Contextualizing Marshall McLuhan (1911-1980)
St. Michael’s College in the University of Toronto, one of the two leading centers of Aristotelian-Thomistic philosophy in North America; the other is Saint Louis University. McLuhan taught at both.
The contextualizing of the title here specifically relates to religious context, specifically Roman Catholic in Marshall McLuhan’s case, although he was born to a Baptist mother and Methodist father and did not convert to Catholicism until he was 26 in 1937. Some Catholics seek to demonstrate the influence of Catholic thinking on McLuhan’s work on media and, while acknowledging that this must logically be the case to some degree, those of us who think that other influences – such as New Criticism, modernist writers like Joyce and the communication theorizing of Harold Innis – were more important influences, among others, need to keep an open mind and consider their arguments. Scholars, artists, and anyone for that matter, are influenced by a multiplicity of factors, all of which would need to be explained in order to truly “contextualize” any complex personality. This excerpt is an expanded version of Dr. Thomas Farrell’s earlier published essay about the possible influence of Bernard Lonergan, SJ on Marshall McLuhan (see http://tinyurl.com/nyuhsr8 ). Please follow the link at bottom to read the entire essay.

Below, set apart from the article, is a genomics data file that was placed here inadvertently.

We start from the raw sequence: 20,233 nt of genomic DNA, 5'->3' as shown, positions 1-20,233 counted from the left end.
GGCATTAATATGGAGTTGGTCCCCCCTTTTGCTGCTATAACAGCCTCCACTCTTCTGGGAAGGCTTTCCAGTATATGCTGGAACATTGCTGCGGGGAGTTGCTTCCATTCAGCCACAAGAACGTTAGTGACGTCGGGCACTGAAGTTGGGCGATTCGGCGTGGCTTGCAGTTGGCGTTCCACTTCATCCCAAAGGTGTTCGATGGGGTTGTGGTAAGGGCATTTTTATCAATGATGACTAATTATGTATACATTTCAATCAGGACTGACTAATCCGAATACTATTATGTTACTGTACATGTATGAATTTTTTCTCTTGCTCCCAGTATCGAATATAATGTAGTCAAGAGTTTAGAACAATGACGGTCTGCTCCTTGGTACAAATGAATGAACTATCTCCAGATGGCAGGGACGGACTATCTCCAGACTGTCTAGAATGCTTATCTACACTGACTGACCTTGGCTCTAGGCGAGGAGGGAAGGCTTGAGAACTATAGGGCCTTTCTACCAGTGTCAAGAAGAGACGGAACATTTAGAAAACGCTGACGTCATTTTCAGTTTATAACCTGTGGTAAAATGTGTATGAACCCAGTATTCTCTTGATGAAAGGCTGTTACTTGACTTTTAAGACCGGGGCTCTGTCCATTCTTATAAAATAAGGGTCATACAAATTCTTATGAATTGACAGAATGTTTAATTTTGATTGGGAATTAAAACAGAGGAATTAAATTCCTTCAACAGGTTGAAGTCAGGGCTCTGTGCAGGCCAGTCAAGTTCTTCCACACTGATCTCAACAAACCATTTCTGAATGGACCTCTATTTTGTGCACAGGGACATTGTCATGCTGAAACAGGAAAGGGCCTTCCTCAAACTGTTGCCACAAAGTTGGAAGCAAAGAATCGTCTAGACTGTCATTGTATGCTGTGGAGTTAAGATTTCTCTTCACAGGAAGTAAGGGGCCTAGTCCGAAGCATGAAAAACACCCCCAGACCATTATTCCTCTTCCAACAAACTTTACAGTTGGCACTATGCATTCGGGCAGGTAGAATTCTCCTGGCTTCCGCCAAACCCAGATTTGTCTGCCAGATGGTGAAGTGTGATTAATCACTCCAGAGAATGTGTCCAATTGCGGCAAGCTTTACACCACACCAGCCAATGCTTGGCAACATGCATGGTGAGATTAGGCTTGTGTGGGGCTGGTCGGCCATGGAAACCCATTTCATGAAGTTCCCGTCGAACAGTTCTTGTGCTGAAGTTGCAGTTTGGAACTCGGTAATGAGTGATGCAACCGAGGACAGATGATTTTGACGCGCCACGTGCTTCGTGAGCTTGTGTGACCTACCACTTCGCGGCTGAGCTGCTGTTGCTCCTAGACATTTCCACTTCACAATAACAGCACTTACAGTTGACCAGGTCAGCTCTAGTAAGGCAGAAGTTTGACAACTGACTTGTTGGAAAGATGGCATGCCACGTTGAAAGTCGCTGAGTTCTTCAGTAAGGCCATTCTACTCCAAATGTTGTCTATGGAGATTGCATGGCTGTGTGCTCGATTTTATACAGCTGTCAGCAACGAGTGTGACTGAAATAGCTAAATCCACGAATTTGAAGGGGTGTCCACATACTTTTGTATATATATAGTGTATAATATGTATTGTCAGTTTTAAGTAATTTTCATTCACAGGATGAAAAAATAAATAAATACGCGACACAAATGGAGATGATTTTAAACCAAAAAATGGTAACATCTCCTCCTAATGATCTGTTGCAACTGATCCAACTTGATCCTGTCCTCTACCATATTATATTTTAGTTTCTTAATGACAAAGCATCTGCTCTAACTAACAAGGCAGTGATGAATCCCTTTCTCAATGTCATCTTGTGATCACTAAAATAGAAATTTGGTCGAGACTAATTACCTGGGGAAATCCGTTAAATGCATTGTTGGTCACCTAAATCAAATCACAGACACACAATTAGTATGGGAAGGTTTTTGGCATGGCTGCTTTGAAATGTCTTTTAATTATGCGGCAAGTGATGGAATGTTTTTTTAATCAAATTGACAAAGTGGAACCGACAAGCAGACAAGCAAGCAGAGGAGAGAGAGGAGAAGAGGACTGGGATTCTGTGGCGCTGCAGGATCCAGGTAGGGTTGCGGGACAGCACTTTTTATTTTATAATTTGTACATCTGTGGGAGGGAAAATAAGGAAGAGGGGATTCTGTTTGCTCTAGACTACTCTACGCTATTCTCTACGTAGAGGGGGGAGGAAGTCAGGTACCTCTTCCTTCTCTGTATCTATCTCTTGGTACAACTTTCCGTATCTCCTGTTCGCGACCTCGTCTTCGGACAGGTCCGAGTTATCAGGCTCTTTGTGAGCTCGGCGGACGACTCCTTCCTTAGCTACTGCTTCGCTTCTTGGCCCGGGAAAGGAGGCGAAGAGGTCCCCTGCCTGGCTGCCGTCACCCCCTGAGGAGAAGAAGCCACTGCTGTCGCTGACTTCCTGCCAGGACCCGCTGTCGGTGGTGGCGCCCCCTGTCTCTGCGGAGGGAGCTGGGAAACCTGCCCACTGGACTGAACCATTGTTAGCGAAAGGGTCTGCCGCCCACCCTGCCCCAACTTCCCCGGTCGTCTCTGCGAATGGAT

My general theme centers around Marshall McLuhan’s religious faith and his works. However, in my research on McLuhan’s life, I have not come across any published statements in which he discusses the years in his life when he was a Protestant. As a result, I will of necessity center my attention on his interest in and conversion to Roman Catholicism. I will present the results of my research on his life in chronological order based on the chronology of his life. From time to time, I will flash-forward to mention a later development (or developments), but then I will return to the chronological timeline as indicated in the subheadings.
Perhaps I should explain that I undertook my research on McLuhan’s life in connection with my research on the life and work of the American Jesuit cultural historian and theorist Walter J. Ong (1912-2003). I have discussed Ong and McLuhan in my book Walter Ong’s Contributions to Cultural Studies: The Phenomenology of the Word and I-Thou Communication (Hampton Press, 2000; rev. ed. 2015) and in my lengthy introduction to An Ong Reader: Challenges for Further Inquiry, edited by me and Paul A. Soukup (Hampton Press, 2002, pages 1-68).